Wolfe et Saucier discutent des enjeux éthiques complexes du recours aux nouvelles biotechnologies dans le cadre du traitement de la dépendance aux drogues. Pour en savoir plus, en anglais, veuillez lire les informations ci-dessous.
By Daniel Wolfe and Roxanne Saucier / ScienceDirect
The future of addiction treatment is biotechnological. A nearly forty-year drought in addiction treatment approaches has been followed in the past decade by a flood of technologies proffering new options for the opioid dependent. Study is underway on percutaneous nerve stimulation devices now approved to mitigate withdrawal symptoms, hapten conjugate vaccines being developed to block opioid receptors in one part of the body while allowing normal function in others, and neurosurgical implantation of electrodes to stimulate those areas of the brain associated with impulse control. We focus here on long-acting implants and injections because these are the first of the new treatment technologies to be prescribed in the U.S., offering insights into the range of issues associated with their use. Formulations now on the U.S. market include monthly naltrexone injections (Vivitrol); sustained release buprenorphine implants (Probuphine); and buprenorphine injections delivered monthly (Sublocade).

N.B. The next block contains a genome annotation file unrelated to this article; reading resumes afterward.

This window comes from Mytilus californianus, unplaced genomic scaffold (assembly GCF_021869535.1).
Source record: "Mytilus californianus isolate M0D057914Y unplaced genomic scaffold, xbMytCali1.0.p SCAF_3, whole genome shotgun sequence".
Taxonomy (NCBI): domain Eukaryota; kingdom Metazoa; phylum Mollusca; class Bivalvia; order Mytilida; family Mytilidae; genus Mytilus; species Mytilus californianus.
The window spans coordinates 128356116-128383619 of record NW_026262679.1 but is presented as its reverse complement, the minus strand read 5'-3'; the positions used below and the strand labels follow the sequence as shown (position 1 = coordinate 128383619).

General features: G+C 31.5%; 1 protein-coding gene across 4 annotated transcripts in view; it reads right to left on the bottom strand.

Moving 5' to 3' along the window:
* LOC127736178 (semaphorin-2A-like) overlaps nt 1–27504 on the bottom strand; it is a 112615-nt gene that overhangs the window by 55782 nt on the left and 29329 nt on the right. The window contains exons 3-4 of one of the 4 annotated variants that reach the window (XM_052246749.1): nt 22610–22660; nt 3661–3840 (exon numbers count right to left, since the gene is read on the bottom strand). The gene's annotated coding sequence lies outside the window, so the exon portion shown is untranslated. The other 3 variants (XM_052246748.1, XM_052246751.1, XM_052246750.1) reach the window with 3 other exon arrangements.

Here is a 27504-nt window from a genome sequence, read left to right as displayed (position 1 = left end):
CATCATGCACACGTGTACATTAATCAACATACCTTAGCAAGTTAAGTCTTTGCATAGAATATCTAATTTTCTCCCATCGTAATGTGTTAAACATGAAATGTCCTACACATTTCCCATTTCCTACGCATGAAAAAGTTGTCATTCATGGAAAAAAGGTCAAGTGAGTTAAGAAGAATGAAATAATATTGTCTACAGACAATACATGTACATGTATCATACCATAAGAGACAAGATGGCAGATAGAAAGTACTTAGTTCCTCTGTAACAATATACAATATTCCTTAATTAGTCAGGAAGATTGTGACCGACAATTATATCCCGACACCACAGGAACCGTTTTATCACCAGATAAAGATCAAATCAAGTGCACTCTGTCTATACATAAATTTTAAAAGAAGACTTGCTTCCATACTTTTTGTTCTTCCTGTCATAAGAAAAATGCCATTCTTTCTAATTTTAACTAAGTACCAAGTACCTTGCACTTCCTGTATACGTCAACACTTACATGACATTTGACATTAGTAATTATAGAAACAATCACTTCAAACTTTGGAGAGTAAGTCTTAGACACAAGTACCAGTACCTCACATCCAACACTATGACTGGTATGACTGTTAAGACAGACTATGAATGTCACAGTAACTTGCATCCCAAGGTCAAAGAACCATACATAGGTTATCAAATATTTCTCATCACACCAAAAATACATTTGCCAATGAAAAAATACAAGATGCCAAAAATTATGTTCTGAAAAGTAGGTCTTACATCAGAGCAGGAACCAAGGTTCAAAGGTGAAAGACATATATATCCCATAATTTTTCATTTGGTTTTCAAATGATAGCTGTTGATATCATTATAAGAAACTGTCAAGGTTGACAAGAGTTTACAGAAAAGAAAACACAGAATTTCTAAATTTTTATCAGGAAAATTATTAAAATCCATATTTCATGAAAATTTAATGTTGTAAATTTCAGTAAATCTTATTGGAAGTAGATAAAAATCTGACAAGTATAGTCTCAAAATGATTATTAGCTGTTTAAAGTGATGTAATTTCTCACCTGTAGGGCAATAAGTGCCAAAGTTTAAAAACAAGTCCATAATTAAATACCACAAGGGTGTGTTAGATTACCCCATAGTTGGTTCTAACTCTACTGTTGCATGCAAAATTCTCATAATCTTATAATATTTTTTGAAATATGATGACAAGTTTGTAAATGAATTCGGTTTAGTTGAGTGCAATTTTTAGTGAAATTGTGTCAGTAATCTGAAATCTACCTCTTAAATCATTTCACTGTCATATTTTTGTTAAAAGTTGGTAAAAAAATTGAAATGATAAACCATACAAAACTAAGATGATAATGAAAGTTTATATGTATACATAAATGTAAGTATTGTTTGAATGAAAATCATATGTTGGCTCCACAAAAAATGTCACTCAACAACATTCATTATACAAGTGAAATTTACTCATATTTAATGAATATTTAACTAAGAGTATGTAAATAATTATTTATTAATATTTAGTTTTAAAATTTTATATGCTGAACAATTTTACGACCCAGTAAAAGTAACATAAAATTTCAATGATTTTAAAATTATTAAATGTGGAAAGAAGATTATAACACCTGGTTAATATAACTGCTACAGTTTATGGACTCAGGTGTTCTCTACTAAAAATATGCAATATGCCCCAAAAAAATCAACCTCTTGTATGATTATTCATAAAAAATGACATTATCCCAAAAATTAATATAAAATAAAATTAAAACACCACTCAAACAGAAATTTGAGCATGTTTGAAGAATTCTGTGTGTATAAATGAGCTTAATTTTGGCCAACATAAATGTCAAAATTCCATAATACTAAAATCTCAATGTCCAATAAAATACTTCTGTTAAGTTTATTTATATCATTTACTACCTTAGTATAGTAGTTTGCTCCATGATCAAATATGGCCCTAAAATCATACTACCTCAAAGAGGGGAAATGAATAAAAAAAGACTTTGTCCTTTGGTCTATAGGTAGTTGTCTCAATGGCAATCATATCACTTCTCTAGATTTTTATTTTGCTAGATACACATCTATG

Madeline Akrich notes that new technologies come to be understood through social “scripts” about their use, determined through a complex dynamic between inventor, imagined users, actual user, and the qualities of technologies themselves. Rhodes and Lancaster argue for the study of new treatments not as fixed or stable, but rather as interventions in a process of “becoming” and shaped by the interplay between doctors, patients, and a range of other nonhuman factors such as diagnostic tools, clinical guidelines, intervention devices, and surveillance measures. While use and understanding of long-acting addiction treatment is still evolving, it is clear that scripts for these subcutaneous and subdermal technologies—or what Rhodes and Lancaster would term the “evidence making” process created through use of the new medicines—turn on old tensions between patient benefit and health system control.